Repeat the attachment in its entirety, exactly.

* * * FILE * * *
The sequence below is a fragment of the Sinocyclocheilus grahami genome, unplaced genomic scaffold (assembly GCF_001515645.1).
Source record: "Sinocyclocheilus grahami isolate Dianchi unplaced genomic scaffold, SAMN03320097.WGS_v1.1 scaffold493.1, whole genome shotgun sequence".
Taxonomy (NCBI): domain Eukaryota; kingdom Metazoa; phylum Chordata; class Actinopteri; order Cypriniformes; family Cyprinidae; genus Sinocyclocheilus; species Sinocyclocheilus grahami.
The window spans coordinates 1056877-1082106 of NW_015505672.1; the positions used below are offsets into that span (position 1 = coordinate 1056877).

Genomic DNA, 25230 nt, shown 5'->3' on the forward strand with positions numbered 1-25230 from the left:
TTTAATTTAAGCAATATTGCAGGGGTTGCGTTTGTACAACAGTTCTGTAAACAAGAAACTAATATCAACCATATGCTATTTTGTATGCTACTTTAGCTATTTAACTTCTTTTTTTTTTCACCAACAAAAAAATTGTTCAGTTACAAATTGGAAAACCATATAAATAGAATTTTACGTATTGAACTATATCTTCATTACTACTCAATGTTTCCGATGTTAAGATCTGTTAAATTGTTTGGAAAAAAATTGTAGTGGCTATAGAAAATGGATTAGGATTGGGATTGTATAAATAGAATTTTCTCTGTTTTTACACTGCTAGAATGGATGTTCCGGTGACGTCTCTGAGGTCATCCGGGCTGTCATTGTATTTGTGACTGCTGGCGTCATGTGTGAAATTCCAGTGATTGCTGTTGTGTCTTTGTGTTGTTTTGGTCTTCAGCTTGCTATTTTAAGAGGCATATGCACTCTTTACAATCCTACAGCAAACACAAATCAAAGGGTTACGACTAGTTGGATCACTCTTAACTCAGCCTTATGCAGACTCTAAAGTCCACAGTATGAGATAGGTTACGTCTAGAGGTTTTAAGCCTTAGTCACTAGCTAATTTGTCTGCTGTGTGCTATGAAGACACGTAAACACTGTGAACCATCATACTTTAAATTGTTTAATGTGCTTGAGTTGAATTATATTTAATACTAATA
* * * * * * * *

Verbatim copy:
The sequence below is a fragment of the Sinocyclocheilus grahami genome, unplaced genomic scaffold (assembly GCF_001515645.1).
Source record: "Sinocyclocheilus grahami isolate Dianchi unplaced genomic scaffold, SAMN03320097.WGS_v1.1 scaffold493.1, whole genome shotgun sequence".
Taxonomy (NCBI): domain Eukaryota; kingdom Metazoa; phylum Chordata; class Actinopteri; order Cypriniformes; family Cyprinidae; genus Sinocyclocheilus; species Sinocyclocheilus grahami.
The window spans coordinates 1056877-1082106 of NW_015505672.1; the positions used below are offsets into that span (position 1 = coordinate 1056877).

Genomic DNA, 25230 nt, shown 5'->3' on the forward strand with positions numbered 1-25230 from the left:
TTTAATTTAAGCAATATTGCAGGGGTTGCGTTTGTACAACAGTTCTGTAAACAAGAAACTAATATCAACCATATGCTATTTTGTATGCTACTTTAGCTATTTAACTTCTTTTTTTTTTCACCAACAAAAAAATTGTTCAGTTACAAATTGGAAAACCATATAAATAGAATTTTACGTATTGAACTATATCTTCATTACTACTCAATGTTTCCGATGTTAAGATCTGTTAAATTGTTTGGAAAAAAATTGTAGTGGCTATAGAAAATGGATTAGGATTGGGATTGTATAAATAGAATTTTCTCTGTTTTTACACTGCTAGAATGGATGTTCCGGTGACGTCTCTGAGGTCATCCGGGCTGTCATTGTATTTGTGACTGCTGGCGTCATGTGTGAAATTCCAGTGATTGCTGTTGTGTCTTTGTGTTGTTTTGGTCTTCAGCTTGCTATTTTAAGAGGCATATGCACTCTTTACAATCCTACAGCAAACACAAATCAAAGGGTTACGACTAGTTGGATCACTCTTAACTCAGCCTTATGCAGACTCTAAAGTCCACAGTATGAGATAGGTTACGTCTAGAGGTTTTAAGCCTTAGTCACTAGCTAATTTGTCTGCTGTGTGCTATGAAGACACGTAAACACTGTGAACCATCATACTTTAAATTGTTTAATGTGCTTGAGTTGAATTATATTTAATACTAATA